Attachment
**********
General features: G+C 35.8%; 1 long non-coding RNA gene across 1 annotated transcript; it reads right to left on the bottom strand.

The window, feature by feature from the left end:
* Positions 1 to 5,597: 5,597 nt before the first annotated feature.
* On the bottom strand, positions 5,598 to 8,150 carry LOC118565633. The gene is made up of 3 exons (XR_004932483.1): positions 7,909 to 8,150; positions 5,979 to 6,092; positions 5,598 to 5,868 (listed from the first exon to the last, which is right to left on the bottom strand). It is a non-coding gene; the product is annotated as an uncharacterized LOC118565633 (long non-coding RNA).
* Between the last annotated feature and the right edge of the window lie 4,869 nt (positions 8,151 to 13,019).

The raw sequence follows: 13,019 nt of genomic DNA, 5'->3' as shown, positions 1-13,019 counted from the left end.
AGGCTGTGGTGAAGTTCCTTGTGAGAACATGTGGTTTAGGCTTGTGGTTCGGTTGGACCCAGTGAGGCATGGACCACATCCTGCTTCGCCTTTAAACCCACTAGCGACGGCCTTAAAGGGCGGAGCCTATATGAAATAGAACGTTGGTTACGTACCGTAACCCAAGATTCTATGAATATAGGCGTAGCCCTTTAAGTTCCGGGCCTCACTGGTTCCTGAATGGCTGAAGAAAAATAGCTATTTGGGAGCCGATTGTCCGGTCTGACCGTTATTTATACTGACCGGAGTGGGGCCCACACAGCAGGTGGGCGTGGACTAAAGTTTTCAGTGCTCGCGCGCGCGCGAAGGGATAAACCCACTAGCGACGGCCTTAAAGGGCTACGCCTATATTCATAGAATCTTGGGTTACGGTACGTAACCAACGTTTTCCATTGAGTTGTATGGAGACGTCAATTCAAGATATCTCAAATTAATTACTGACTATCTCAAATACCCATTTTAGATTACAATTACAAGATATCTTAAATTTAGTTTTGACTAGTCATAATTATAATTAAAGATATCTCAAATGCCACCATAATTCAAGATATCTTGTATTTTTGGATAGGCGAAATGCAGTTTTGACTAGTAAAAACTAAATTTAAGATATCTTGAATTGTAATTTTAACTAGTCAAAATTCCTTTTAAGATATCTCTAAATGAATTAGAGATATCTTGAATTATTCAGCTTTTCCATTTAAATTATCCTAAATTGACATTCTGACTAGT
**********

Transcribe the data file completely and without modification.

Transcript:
General features: G+C 35.8%; 1 long non-coding RNA gene across 1 annotated transcript; it reads right to left on the bottom strand.

The window, feature by feature from the left end:
* Positions 1 to 5,597: 5,597 nt before the first annotated feature.
* On the bottom strand, positions 5,598 to 8,150 carry LOC118565633. The gene is made up of 3 exons (XR_004932483.1): positions 7,909 to 8,150; positions 5,979 to 6,092; positions 5,598 to 5,868 (listed from the first exon to the last, which is right to left on the bottom strand). It is a non-coding gene; the product is annotated as an uncharacterized LOC118565633 (long non-coding RNA).
* Between the last annotated feature and the right edge of the window lie 4,869 nt (positions 8,151 to 13,019).

The raw sequence follows: 13,019 nt of genomic DNA, 5'->3' as shown, positions 1-13,019 counted from the left end.
AGGCTGTGGTGAAGTTCCTTGTGAGAACATGTGGTTTAGGCTTGTGGTTCGGTTGGACCCAGTGAGGCATGGACCACATCCTGCTTCGCCTTTAAACCCACTAGCGACGGCCTTAAAGGGCGGAGCCTATATGAAATAGAACGTTGGTTACGTACCGTAACCCAAGATTCTATGAATATAGGCGTAGCCCTTTAAGTTCCGGGCCTCACTGGTTCCTGAATGGCTGAAGAAAAATAGCTATTTGGGAGCCGATTGTCCGGTCTGACCGTTATTTATACTGACCGGAGTGGGGCCCACACAGCAGGTGGGCGTGGACTAAAGTTTTCAGTGCTCGCGCGCGCGCGAAGGGATAAACCCACTAGCGACGGCCTTAAAGGGCTACGCCTATATTCATAGAATCTTGGGTTACGGTACGTAACCAACGTTTTCCATTGAGTTGTATGGAGACGTCAATTCAAGATATCTCAAATTAATTACTGACTATCTCAAATACCCATTTTAGATTACAATTACAAGATATCTTAAATTTAGTTTTGACTAGTCATAATTATAATTAAAGATATCTCAAATGCCACCATAATTCAAGATATCTTGTATTTTTGGATAGGCGAAATGCAGTTTTGACTAGTAAAAACTAAATTTAAGATATCTTGAATTGTAATTTTAACTAGTCAAAATTCCTTTTAAGATATCTCTAAATGAATTAGAGATATCTTGAATTATTCAGCTTTTCCATTTAAATTATCCTAAATTGACATTCTGACTAGT